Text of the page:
Pick Me!

A weblog by Laura Moncur


Confession of a Security Guard

Filed under: The Confessional — Laura Moncur @ 6:05 am

The Luxor hotel doesn’t have elevators, they have inclinators. Inclinators are kind of like Wonkavators in that they don’t just go up and down. They actually tilt at a thirty-nine degree angle, move up the side of the pyramid and then right themselves at the end of the ride. They were invented specifically for the hotel. The advertising for the hotel brags about them. It makes people curious and they want to ride them.

Of course, you’re not allowed to play on the inclinators. Only hotel guests are allowed to take a ride on them and the Luxor pays security guards to watch them 24 hours a day. Guests must show their hotel room keys to the security guard. It’s a royal pain in the butt for guests because you have to fish in your pocket for the key just to get into the inclinator instead of at the door where it is more logical. If you needed a functional room key in order to call the inclinator, I would have no trouble with that, but there is that person there, waiting for my fingers to find that damn room key.

There is that person there, wanting to tell me a story of his life. I showed him my room key. My hands were full of sushi, chopsticks, edamame, wasabi, and napkins. I fished awkwardly for the key and showed it to him so that I wouldn’t feel like a criminal. Mike wasn’t back from getting his dinner yet and the plan was that I was supposed to wait for him at the inclinator. In retrospect, I should have stood just outside the inclinator to wait for him, but I wasn’t expecting to be called to duty in a Vegas casino. I started the conversation. It was my fault, but I felt like I had to explain to the security guard why I wasn’t going up immediately, “I’m waiting for my husband. He wants a hot dog instead of sushi.” The guard nodded, “This is the place to get both.”

We were quiet for a moment and I thought that I would be able to just wait quietly for Mike, but he spoke again, “Where are you from?” It’s an innocuous enough question. People get asked where they are from all the time without confessions. I shouldn’t fear it, but something about the fact that he started the talking again braced me for the inevitable. “I’m from Salt Lake.” He nodded and asked if I drove. We did. How long did it take me to drive up? About six to seven hours. He was surprised. It usually only took him five. I made an excuse about the weather, not wanting to explain my aversion to committing crimes in a bright green Volkswagen Beetle.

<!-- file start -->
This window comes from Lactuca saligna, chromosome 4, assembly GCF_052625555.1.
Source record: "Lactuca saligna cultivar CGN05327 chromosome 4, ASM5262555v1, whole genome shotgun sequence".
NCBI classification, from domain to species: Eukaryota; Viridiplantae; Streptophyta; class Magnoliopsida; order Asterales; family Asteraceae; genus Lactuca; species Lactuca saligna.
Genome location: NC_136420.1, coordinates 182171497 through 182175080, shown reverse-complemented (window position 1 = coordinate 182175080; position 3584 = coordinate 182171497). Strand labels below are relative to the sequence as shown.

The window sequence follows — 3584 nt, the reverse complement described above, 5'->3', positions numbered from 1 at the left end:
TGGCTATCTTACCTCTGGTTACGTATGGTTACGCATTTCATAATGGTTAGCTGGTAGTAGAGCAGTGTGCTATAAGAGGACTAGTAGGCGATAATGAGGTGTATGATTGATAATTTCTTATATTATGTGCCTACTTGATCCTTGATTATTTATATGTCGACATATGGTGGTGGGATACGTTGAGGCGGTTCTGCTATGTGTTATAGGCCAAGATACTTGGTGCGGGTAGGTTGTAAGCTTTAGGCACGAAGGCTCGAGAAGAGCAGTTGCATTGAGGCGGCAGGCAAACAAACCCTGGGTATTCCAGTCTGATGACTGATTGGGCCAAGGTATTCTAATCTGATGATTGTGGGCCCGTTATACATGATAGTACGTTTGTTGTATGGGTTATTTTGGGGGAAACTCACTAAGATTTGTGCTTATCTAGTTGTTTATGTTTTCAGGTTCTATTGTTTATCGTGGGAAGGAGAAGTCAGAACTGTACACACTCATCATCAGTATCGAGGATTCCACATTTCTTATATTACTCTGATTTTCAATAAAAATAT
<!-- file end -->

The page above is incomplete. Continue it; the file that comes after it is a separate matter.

“I love that city. We used to go up there all the time. I haven’t been up since before the Olympics. The freeways were all torn up and you only had two lanes with those wall things on each side.” I agreed about the “Salt Lake Auto-Luge Run” and waited for him to continue. “I usually ski at Alta, but I don’t stay there. It’s way too expensive to stay there.” I nodded thinking about the horrendous price I paid for the room upstairs just so I could have a jacuzzi tub and access to the inclinators. “I used to stay in the Ramada downtown, but now I have a roommate. His sister lives there, so we’re going to be staying with her.” I nodded and made a comment on his thriftiness. “Everything is so expensive there.” I looked at my sushi. I had paid twice what it would have cost me at my favorite place at home. “You can pay twenty dollars for a beer up at the resort.” I nodded thinking about the $13.50 I paid for a margarita at Coyote Ugly at the New York New York casino.

“I started skiing when I was I was about five years old. I would always be saying that I wanted stuff at the resort, but my parents just gave me my own cooler. Every morning we’d pack a cooler of food to eat from all day.” I remembered the cooler that my parents packed when we went to Lagoon. I remembered wishing that we could eat the greasy burgers and fries from the concession stands. If only we weren’t poor, then we could eat the burgers. I found myself wishing for the ham and cheese sandwiches fermented with mayonnaise. Nothing tasted like a sandwich that had aged half a day in a well-iced cooler. No burger or nachos from Lagoon has ever tasted as good as one of those ham and cheese sandwiches with mayo. Both are just as unhealthy, but the sandwiches taste so vividly like Lagoon. That alone may be the reason that Lagoon hasn’t been as enjoyable to me. Now that I have the money to buy the pizza at the stand, Lagoon just doesn’t taste right.

This realization came to me like a flash. To the security guard, I was a polite tourist, listening to his memories of skiing as a child. Within a second, the realization that Lagoon with a cooler is an entirely different trip than Lagoon without a cooler. He continued talking, “This time when we go, I’m stocking up my cooler every day. I’m not going to pay twenty dollars for a beer.” Mike walked up with two tiny cups of ketchup in one hand and a bag that smelled of cheese fries in the other. The security guard pressed the button to call the inclinator. I wished him well with a mind full of ham and cheese sandwiches with mayo that had been aged in a well-iced cooler.


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